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Publication numberUS20080123574 A1
Publication typeApplication
Application numberUS 11/563,386
Publication dateMay 29, 2008
Filing dateNov 27, 2006
Priority dateNov 27, 2006
Also published asUS7760678
Publication number11563386, 563386, US 2008/0123574 A1, US 2008/123574 A1, US 20080123574 A1, US 20080123574A1, US 2008123574 A1, US 2008123574A1, US-A1-20080123574, US-A1-2008123574, US2008/0123574A1, US2008/123574A1, US20080123574 A1, US20080123574A1, US2008123574 A1, US2008123574A1
InventorsSumeet Sandhu, Ozgur Oyman, Timothy F. Cox
Original AssigneeSumeet Sandhu, Ozgur Oyman, Cox Timothy F
Export CitationBiBTeX, EndNote, RefMan
External Links: USPTO, USPTO Assignment, Espacenet
Cooperative transmission apparatus, systems, and methods
US 20080123574 A1
Abstract
Embodiments herein may operate at a cooperating relay station (CRS) in a wireless packet-carrying network (WPCN). A source-to-CRS (SC) link quality of an SC wireless channel may be estimated using signal quality information derived from a packet transmitted by a source station and received by the CRS. A CRS-to-destination (CD) link quality of a CD wireless channel may also be estimated using signal quality information derived from a packet transmitted by a destination station and received by the CRS. A source-to-destination (SD) link quality parameter representing SD link quality may be extracted by the CRS from the packet transmitted by the destination station. The CRS may decide whether to participate with the source station or with another CRS in transmitting an SD packet based upon the SC link quality, the CD link quality, the SD link quality, or a combination thereof. Other embodiments may be described and claimed.
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Claims(29)
1. An apparatus associated with a cooperating relay station (CRS) in a wireless packet-carrying network (WPCN), including:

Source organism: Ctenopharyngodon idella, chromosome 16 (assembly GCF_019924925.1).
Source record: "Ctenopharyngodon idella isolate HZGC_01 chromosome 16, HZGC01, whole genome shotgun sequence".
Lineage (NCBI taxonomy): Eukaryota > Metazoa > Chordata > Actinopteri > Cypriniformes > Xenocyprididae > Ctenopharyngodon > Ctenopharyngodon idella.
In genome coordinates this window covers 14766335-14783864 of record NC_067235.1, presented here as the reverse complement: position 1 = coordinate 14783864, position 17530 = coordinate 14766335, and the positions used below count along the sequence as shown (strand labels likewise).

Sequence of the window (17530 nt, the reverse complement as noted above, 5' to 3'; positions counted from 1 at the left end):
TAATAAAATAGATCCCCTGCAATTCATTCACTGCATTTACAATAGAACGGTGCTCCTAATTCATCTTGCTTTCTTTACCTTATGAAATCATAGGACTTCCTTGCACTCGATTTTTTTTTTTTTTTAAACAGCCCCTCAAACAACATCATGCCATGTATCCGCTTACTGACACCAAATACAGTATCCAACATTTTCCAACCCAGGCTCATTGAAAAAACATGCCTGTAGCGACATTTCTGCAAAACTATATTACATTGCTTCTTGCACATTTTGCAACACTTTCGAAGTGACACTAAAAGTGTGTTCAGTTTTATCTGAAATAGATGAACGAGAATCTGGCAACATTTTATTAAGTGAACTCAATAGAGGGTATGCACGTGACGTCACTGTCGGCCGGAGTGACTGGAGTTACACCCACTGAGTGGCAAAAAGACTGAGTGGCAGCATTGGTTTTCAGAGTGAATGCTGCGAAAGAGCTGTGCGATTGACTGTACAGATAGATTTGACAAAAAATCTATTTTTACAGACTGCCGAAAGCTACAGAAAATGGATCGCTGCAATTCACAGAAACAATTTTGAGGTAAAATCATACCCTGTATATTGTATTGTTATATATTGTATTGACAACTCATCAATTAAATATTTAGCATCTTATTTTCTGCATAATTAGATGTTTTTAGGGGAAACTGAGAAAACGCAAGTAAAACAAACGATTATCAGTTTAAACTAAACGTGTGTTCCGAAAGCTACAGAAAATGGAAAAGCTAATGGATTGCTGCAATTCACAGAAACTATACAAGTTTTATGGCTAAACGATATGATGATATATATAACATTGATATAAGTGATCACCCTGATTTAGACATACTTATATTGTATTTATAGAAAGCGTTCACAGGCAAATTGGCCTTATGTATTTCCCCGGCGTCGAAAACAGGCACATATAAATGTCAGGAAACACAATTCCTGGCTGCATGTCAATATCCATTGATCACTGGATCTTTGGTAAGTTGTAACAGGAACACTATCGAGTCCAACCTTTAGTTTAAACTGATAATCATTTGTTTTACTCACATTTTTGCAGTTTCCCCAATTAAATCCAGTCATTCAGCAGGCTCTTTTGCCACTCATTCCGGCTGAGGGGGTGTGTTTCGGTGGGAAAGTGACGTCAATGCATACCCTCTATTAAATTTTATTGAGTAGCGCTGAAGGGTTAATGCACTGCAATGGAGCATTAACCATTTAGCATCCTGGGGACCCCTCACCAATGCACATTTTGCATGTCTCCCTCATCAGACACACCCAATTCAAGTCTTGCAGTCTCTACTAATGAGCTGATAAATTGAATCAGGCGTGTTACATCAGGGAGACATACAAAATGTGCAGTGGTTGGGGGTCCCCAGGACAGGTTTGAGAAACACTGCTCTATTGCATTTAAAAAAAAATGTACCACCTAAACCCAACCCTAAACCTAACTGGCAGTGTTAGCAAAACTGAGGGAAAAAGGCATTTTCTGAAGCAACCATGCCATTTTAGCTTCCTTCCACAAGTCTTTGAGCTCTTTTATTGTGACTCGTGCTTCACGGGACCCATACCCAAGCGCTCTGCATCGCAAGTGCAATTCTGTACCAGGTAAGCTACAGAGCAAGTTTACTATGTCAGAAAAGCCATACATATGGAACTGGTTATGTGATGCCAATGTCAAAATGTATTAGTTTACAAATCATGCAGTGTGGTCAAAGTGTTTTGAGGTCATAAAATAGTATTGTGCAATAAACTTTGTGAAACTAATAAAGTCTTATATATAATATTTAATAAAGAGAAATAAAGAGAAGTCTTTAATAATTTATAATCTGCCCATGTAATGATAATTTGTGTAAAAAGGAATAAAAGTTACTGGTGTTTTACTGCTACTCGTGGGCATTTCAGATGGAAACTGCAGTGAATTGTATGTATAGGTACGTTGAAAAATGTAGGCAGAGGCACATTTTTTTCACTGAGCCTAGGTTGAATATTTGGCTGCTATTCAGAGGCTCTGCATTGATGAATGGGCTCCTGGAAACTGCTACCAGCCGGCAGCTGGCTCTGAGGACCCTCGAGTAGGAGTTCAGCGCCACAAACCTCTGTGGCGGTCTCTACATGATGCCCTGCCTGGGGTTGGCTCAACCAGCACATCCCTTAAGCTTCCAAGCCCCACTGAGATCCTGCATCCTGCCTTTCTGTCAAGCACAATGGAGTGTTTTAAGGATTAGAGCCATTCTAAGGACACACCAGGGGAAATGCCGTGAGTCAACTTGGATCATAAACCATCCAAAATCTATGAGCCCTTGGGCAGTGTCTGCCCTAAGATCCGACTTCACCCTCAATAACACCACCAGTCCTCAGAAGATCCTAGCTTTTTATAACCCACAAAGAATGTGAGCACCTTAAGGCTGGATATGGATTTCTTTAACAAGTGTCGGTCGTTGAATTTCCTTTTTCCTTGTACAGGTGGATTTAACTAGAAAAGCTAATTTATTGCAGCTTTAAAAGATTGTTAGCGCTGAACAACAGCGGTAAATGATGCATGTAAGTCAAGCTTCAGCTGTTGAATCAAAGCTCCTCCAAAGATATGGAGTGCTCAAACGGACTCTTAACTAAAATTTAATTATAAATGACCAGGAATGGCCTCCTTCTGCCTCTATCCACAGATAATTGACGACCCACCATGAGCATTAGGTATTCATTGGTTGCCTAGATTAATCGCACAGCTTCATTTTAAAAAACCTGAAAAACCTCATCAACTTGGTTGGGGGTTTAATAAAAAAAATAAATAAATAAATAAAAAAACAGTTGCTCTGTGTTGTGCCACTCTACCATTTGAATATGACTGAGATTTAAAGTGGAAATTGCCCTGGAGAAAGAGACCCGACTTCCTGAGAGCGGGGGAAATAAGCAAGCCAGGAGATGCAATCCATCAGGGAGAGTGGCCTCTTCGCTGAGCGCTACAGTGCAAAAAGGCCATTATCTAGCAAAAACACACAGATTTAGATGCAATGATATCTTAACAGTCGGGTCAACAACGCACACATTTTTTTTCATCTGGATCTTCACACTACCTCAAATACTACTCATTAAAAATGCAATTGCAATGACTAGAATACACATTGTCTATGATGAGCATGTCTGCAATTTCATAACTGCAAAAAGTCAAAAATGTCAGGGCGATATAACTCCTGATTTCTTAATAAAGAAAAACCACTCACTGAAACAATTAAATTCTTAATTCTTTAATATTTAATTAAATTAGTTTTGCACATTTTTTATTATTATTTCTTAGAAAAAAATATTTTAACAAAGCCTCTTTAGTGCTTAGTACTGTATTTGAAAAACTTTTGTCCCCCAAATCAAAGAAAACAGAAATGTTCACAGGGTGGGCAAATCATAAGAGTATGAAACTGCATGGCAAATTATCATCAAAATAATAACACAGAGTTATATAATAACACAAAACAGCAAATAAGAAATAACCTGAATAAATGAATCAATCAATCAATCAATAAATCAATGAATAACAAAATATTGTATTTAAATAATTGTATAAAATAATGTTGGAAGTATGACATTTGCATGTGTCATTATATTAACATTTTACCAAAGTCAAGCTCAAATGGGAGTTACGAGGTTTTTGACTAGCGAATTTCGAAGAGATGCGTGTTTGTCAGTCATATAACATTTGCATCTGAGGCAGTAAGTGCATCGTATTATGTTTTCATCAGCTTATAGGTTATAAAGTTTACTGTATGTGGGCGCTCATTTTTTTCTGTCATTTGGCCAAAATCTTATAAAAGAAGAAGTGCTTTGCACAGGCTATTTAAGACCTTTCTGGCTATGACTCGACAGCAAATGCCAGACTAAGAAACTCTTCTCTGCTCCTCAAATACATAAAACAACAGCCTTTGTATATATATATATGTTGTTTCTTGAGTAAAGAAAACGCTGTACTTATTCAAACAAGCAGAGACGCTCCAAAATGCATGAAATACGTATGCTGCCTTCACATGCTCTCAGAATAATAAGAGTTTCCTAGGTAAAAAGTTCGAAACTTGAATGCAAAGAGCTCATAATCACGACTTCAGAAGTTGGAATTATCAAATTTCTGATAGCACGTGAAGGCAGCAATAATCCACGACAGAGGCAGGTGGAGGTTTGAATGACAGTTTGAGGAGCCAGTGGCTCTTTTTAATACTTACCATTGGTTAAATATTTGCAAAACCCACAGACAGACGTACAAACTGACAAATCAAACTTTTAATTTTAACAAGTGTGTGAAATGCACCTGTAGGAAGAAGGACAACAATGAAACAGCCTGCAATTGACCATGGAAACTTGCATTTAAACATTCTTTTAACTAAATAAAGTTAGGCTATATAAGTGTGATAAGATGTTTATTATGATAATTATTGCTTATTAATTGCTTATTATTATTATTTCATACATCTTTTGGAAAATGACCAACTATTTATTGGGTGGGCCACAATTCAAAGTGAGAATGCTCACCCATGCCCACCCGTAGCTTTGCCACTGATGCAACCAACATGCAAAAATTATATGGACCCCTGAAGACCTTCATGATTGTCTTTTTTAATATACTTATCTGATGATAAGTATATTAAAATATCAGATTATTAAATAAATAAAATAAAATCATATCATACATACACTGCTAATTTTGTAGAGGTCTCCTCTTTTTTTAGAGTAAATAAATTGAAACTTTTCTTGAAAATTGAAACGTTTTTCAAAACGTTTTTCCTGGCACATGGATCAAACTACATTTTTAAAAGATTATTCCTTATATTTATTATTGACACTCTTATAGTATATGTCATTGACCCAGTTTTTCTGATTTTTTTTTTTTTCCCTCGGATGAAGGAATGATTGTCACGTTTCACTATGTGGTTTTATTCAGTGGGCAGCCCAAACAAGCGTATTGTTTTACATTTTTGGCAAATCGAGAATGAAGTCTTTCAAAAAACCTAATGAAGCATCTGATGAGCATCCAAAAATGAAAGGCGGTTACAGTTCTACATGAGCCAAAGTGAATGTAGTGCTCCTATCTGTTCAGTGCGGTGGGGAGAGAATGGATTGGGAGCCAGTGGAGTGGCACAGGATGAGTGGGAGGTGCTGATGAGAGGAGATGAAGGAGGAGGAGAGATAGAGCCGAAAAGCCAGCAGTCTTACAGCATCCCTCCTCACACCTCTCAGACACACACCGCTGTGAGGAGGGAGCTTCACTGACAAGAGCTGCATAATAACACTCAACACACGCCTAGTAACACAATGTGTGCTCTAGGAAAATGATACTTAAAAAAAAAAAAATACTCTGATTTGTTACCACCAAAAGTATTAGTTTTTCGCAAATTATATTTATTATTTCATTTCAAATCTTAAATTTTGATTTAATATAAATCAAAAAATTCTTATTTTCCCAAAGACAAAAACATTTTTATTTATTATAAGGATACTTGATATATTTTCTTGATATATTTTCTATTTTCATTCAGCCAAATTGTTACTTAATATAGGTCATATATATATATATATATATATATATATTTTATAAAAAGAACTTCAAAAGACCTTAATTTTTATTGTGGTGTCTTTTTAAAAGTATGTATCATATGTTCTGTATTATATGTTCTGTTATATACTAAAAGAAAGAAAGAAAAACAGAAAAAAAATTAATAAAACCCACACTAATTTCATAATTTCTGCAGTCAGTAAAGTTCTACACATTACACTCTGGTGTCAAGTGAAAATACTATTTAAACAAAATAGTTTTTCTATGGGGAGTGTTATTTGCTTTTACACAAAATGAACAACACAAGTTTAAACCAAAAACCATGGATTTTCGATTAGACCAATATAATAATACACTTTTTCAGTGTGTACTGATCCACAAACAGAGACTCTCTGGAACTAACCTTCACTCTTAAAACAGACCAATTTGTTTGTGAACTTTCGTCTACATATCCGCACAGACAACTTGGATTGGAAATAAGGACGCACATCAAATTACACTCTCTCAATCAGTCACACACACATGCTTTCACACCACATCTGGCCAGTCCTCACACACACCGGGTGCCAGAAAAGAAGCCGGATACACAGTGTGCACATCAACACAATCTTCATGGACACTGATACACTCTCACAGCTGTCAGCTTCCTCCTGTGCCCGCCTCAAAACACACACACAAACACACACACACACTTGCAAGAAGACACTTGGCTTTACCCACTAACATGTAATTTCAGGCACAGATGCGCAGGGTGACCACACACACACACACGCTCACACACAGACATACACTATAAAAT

a source-to-CRS (SC) link quality estimator coupled to a CRS receiver to estimate an SC link quality of an SC wireless channel using signal quality information derived from a first packet transmitted by a source station and received by the CRS;
a CRS-to-destination (CD) link quality estimator coupled to the CRS receiver to estimate a CD link quality of a CD wireless channel using signal quality information derived from a second packet transmitted by a destination station and received by the CRS;
source-to-destination (SD) link quality logic coupled to the CRS receiver to extract a value of an SD link quality parameter from the second packet; and
cooperator decision logic coupled to at least one of the SC link quality estimator, the CD link quality estimator, or the SD link quality logic to choose whether to participate with at least one of the source station or another CRS in transmitting an SD packet based upon at least one of the SC link quality, the CD link quality, or the value of the SD link quality parameter.
2. The apparatus of claim 1, wherein the first packet comprises a request-to-send (RTS) packet.
3. The apparatus of claim 1, wherein the second packet comprises a clear-to-send (CTS) packet.
4. The apparatus of claim 1, wherein the value of the SD link quality parameter comprises an indication of an SD link quality measured at the destination station from signal characteristics associated with at least one packet received from the source station.
5. The apparatus of claim 1, further including:
a CRS resource estimator coupled to the cooperator decision logic to provide an estimate of at least one of a remaining battery life or a cost of airtime associated with the CRS.
6. The apparatus of claim 1, further including:
packet repeater logic operatively coupled to the CRS receiver and to a CRS transmitter to transmit at least a portion of an as-received version of the SD packet from the CRS.
7. The apparatus of claim 1, further including:
a decoder coupled to the CRS receiver to decode an as-received version of the SD packet at the CRS.
8. The apparatus of claim 7, further including:
a variable-rate encoder coupled to the decoder to re-encode the decoded as-received version of the SD packet using a modulation and coding scheme (MCS) different from an MCS of the as-received version of the SD packet.
9. A system, including:
a source-to-CRS (SC) link quality estimator associated with a cooperating relay station (CRS) in a wireless packet-carrying network (WPCN), the SC link quality estimator coupled to a CRS receiver to estimate an SC link quality of an SC wireless channel using signal quality information derived from a first packet transmitted by a source station and received by the CRS;
a CRS-to-destination (CD) link quality estimator coupled to the CRS receiver to estimate a CD link quality of a CD wireless channel using signal quality information derived from a second packet transmitted by a destination station and received by the CRS;
source-to-destination (SD) link quality logic coupled to the CRS receiver to extract a value of an SD link quality parameter from the second packet;